In recent years, the concept of 3D city models has been gaining in importance as more 3D geometry of urban areas is becoming available. Although 3D City models offer a structured way of storing geometry, in practice a significant amount of geometry is not considered valid. This hinders the further analyzing or processing of these models. Since manual repair of 3D City models is very time consuming and prone to errors, automatic repair methods are highly desirable. However, none of the existing repair methods are able to entirely repair all defects in 3D City Models. This thesis focuses on the process of transforming a defect 3D city model into a valid one by using a voxel-based repair method. The first step of this process is the scan conversion of a (defect) 3D building model into a volumetric representation. By applying a set of morphological operators, a single volume without holes can be acquired.
The second step is to reconstruct a triangle mesh for a given volumetric representation. Two workflows are proposed to perform this step. The first workflow is based on the Marching Cubes algorithm, which generates a triangle mesh for a grid with binary or scalar values. The second workflow has been developed on the base of the Dual Contouring algorithm, which uses intersection points and surface normal vectors of the input model to generate a triangle or quad mesh. Finally a detriangulation is performed in the post processing, which writes the repaired model back to a polygonal 3D City model.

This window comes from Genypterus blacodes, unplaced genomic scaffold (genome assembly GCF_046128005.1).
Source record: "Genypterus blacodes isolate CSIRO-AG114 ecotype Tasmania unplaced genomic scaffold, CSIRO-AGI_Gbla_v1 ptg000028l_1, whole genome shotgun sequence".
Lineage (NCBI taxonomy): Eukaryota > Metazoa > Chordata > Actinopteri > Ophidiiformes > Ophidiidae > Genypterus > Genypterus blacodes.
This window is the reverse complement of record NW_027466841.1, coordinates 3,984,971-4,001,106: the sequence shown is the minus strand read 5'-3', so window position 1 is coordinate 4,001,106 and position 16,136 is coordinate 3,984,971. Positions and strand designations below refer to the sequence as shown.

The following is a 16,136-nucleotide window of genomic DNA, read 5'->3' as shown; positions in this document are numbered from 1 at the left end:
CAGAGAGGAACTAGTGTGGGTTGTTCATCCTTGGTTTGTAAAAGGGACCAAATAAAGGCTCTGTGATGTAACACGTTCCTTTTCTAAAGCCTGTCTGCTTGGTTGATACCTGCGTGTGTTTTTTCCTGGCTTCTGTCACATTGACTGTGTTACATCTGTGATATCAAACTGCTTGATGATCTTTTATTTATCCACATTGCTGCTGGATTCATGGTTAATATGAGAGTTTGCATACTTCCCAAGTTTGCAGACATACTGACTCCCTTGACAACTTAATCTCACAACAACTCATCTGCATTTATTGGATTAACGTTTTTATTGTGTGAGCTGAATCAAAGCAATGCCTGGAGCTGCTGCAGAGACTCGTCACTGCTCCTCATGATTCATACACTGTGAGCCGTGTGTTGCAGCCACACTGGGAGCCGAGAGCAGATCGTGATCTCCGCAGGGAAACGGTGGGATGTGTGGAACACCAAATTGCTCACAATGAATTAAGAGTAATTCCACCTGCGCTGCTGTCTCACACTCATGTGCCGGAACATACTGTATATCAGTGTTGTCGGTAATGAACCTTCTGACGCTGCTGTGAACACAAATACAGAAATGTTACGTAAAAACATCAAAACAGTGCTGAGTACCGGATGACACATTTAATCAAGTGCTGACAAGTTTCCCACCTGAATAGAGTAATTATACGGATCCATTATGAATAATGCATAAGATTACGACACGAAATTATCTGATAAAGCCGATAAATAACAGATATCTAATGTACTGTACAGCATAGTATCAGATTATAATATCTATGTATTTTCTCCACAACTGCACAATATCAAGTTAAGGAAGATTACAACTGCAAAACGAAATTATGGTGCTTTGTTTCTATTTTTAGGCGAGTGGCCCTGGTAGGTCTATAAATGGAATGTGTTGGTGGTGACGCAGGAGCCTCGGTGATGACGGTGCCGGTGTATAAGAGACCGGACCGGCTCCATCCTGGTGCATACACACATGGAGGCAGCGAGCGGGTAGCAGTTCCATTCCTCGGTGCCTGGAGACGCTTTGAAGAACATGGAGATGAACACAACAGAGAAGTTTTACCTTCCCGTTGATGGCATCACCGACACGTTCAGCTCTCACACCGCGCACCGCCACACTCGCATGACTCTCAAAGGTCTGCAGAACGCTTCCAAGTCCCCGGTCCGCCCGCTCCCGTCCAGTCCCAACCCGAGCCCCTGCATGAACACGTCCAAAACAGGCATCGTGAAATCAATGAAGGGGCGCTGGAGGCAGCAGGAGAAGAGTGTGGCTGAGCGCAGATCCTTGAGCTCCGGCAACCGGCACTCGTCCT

In order to preserve any attributes of 3D City Models throughout the repair process, three alternatives are proposed; geometry based assumption, voxel based preservation or grid edge based preservation. Each of these possibilities may be suitable, depending on the selected workflow and desired application. Both workflows were tested on existing 3D City models. Validation of the first workflow shows that using the Marching Cubes algorithm is suitable for a reliable repair method. Applying it on a dataset with 90% of defect buildings, resulted in a dataset where only 4% of the building models remained defect. It must be noted however, that during this process sharp features are rounded off and jagged surfaces may appear. The validation of the second workflow, which aims to preserve sharp features by using the Dual Contouring algorithm, often resulted in self-intersections and thus defect output models. It was concluded that more research, including an implementation of an extension on the Dual Contouring algorithm are needed in order to determine the suitability of the second workflow for the repair of 3D City Building Models.